27 March 2017

What's in a Word? The Importance of Recognizing the Etymology of Words

There have been a number of interesting posts lately about the 'unsavory' history of some everyday words and phrases in a growing discourse which argues that the use of slurs and unsavory language needs to be protected as one's right to freedom of speech.

In perusing social media of late, it's not hard to see how language has changed and the use of racialized, prejudiced, or derogatory language is becoming more common place (for example, see Sabreena Ghaffar-Siddiqui's recent article in the National Observer entitled You know there’s a problem when you get 50,000 anti-Muslim emails in your inbox).

In a recent post, Adeshina Emmanuel explores the background of few phrases that don't typically show up in such reviews, including: No can do, uppity, long time no see, and peanut gallery.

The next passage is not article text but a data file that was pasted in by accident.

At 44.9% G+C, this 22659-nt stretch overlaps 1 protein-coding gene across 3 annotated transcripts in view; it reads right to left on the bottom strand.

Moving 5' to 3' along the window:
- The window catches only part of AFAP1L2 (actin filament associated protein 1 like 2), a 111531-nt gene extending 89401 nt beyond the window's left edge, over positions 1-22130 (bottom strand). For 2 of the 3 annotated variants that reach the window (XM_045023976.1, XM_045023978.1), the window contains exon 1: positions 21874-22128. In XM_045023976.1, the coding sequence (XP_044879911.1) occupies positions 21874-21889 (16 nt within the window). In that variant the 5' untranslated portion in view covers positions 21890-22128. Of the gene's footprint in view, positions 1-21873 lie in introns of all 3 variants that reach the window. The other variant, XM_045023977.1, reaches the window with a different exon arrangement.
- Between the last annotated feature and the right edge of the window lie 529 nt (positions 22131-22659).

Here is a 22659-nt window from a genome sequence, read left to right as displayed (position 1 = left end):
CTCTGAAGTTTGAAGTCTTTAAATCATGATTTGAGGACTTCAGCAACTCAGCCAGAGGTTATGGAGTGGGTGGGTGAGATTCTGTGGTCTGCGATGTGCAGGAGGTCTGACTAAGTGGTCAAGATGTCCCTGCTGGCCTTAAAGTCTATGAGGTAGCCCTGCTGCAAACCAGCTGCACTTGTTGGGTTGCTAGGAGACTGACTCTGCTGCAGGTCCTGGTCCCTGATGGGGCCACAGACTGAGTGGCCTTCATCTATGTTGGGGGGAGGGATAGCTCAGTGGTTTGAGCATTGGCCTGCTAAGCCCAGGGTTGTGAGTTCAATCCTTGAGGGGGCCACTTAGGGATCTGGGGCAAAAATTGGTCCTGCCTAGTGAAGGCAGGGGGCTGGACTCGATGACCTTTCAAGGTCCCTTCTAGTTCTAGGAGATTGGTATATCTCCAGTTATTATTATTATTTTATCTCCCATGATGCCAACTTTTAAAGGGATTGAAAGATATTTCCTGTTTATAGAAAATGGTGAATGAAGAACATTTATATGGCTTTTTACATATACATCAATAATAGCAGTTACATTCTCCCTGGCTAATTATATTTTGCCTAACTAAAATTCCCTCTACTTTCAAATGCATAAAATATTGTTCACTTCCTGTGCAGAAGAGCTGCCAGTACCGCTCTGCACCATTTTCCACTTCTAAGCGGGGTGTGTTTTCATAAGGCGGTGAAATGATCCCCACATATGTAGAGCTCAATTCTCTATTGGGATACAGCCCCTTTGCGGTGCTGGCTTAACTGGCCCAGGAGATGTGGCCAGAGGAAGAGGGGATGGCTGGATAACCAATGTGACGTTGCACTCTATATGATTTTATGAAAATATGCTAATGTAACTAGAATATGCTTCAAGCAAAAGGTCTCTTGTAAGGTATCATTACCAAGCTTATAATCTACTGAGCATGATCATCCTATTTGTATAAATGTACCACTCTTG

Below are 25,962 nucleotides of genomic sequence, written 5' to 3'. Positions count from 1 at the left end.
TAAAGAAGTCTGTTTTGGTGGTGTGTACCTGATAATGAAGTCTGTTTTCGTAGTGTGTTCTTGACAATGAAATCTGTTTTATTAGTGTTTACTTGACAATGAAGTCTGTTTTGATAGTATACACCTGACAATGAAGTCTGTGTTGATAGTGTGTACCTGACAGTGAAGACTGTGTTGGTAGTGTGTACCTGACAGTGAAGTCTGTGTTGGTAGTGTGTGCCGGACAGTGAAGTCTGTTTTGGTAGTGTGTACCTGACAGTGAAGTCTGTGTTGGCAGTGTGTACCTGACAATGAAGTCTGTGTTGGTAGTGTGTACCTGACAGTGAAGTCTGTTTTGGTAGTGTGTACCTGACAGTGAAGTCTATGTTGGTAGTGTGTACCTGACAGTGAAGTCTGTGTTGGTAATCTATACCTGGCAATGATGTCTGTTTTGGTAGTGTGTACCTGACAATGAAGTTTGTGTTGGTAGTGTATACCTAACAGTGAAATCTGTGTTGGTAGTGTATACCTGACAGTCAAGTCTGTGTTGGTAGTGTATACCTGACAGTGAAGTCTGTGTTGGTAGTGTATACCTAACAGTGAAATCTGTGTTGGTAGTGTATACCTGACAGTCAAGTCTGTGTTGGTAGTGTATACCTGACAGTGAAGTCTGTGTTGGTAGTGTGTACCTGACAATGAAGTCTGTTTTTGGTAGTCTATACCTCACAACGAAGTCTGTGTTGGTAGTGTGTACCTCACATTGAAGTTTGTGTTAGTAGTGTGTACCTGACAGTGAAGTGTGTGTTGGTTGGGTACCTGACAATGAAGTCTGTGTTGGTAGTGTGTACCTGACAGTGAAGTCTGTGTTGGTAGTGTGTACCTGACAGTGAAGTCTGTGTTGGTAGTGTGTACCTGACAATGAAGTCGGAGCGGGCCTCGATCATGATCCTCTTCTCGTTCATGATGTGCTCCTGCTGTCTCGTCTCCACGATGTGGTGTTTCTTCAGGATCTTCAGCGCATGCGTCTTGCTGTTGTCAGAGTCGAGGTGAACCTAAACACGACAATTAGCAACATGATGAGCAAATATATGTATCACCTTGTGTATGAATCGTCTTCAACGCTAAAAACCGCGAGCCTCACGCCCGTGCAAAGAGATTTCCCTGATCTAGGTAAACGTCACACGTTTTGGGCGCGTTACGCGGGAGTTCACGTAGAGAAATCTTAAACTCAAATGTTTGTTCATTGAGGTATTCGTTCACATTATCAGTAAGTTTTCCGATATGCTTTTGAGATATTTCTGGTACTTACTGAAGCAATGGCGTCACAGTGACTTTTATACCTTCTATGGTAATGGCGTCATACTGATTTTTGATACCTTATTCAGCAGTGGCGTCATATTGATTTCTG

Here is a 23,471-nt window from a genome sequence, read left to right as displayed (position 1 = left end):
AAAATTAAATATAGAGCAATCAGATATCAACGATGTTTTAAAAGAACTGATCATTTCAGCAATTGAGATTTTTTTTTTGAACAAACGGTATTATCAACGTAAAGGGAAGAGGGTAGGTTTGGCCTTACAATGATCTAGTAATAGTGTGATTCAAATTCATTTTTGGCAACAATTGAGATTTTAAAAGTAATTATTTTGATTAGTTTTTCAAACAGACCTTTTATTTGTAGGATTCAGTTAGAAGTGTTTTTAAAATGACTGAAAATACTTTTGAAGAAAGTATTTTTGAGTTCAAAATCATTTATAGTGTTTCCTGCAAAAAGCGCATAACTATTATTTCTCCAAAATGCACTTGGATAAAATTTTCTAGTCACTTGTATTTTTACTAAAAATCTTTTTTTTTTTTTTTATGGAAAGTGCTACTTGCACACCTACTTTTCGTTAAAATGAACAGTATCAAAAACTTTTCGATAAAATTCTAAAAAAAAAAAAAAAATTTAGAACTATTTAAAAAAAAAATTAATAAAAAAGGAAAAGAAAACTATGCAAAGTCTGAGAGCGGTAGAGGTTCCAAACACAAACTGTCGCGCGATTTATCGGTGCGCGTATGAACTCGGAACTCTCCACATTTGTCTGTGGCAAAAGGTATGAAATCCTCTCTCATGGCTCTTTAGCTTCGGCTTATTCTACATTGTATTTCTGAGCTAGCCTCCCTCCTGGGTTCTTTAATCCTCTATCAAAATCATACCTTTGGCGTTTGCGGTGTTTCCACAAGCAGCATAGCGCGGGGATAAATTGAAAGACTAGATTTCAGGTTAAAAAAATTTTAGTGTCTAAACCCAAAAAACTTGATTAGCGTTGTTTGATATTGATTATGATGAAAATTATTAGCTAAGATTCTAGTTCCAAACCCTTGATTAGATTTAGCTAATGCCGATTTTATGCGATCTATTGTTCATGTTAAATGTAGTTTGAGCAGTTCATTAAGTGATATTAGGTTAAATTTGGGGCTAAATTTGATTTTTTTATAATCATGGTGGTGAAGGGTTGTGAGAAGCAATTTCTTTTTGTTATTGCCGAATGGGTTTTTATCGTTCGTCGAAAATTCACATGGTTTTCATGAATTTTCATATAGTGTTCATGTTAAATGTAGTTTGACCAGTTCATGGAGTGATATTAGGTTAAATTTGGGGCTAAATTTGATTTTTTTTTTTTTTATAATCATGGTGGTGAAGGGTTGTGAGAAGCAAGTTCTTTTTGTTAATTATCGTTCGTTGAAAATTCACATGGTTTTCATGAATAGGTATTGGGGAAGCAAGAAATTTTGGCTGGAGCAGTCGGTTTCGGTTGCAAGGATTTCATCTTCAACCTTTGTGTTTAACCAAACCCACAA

Linguistic Anthropologist Sarah Shulist from MacEwan University has also recently pointed out the issue with arguing for the continued right to use these unsavory words by those in privilege. She argues that negative meanings are particularly potent and their meanings enhanced (read: prioritized, highlighted, understood, or run through conversations as an undercurrent) through their continued use (as slurs, through discussion or analysis...which she admits is what she's doing in her post) in discussion.

As for whether or not the use of slurs should continue under the guise of arguments defending free speech, she writes:
The loss of a few (or even a lot of) words from my repertoire doesn’t really hinder my communicative creativity all that much – it limits me verbally about to the same degree that not being allowed to hit people limits my range of acceptable arm motions. The fact that we strive for ideologies of maximal offensiveness allowed is yet another ugly feature of a structurally racist society.

Quick links and further reading: